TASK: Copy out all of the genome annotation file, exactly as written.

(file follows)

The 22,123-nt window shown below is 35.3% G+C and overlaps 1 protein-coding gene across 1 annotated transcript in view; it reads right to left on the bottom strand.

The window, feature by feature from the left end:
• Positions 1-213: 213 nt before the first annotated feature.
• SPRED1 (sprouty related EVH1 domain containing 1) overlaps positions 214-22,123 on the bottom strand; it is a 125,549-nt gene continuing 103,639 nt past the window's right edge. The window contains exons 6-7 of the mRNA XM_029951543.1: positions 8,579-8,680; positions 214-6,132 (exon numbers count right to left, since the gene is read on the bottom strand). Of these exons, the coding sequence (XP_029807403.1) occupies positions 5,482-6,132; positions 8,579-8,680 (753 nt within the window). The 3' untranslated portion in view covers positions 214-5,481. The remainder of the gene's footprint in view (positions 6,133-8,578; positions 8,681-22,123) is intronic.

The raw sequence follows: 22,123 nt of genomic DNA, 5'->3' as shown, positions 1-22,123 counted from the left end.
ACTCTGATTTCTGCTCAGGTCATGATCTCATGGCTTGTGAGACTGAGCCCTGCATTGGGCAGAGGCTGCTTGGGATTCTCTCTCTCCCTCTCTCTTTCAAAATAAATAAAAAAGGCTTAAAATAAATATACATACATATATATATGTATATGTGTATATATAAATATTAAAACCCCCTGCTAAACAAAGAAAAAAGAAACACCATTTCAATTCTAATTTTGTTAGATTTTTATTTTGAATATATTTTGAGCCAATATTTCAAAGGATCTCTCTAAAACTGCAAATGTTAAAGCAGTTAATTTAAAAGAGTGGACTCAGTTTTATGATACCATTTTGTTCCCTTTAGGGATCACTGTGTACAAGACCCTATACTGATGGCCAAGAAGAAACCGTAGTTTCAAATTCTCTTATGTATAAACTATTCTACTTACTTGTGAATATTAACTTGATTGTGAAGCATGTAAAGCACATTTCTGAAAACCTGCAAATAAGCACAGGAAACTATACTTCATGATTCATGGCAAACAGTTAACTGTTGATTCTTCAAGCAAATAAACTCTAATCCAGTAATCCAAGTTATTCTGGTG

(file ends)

The 22,123-nt window shown below is 35.3% G+C and overlaps 1 protein-coding gene across 1 annotated transcript in view; it reads right to left on the bottom strand.

The window, feature by feature from the left end:
• Positions 1-213: 213 nt before the first annotated feature.
• SPRED1 (sprouty related EVH1 domain containing 1) overlaps positions 214-22,123 on the bottom strand; it is a 125,549-nt gene continuing 103,639 nt past the window's right edge. The window contains exons 6-7 of the mRNA XM_029951543.1: positions 8,579-8,680; positions 214-6,132 (exon numbers count right to left, since the gene is read on the bottom strand). Of these exons, the coding sequence (XP_029807403.1) occupies positions 5,482-6,132; positions 8,579-8,680 (753 nt within the window). The 3' untranslated portion in view covers positions 214-5,481. The remainder of the gene's footprint in view (positions 6,133-8,578; positions 8,681-22,123) is intronic.

The raw sequence follows: 22,123 nt of genomic DNA, 5'->3' as shown, positions 1-22,123 counted from the left end.
ACTCTGATTTCTGCTCAGGTCATGATCTCATGGCTTGTGAGACTGAGCCCTGCATTGGGCAGAGGCTGCTTGGGATTCTCTCTCTCCCTCTCTCTTTCAAAATAAATAAAAAAGGCTTAAAATAAATATACATACATATATATATGTATATGTGTATATATAAATATTAAAACCCCCTGCTAAACAAAGAAAAAAGAAACACCATTTCAATTCTAATTTTGTTAGATTTTTATTTTGAATATATTTTGAGCCAATATTTCAAAGGATCTCTCTAAAACTGCAAATGTTAAAGCAGTTAATTTAAAAGAGTGGACTCAGTTTTATGATACCATTTTGTTCCCTTTAGGGATCACTGTGTACAAGACCCTATACTGATGGCCAAGAAGAAACCGTAGTTTCAAATTCTCTTATGTATAAACTATTCTACTTACTTGTGAATATTAACTTGATTGTGAAGCATGTAAAGCACATTTCTGAAAACCTGCAAATAAGCACAGGAAACTATACTTCATGATTCATGGCAAACAGTTAACTGTTGATTCTTCAAGCAAATAAACTCTAATCCAGTAATCCAAGTTATTCTGGTG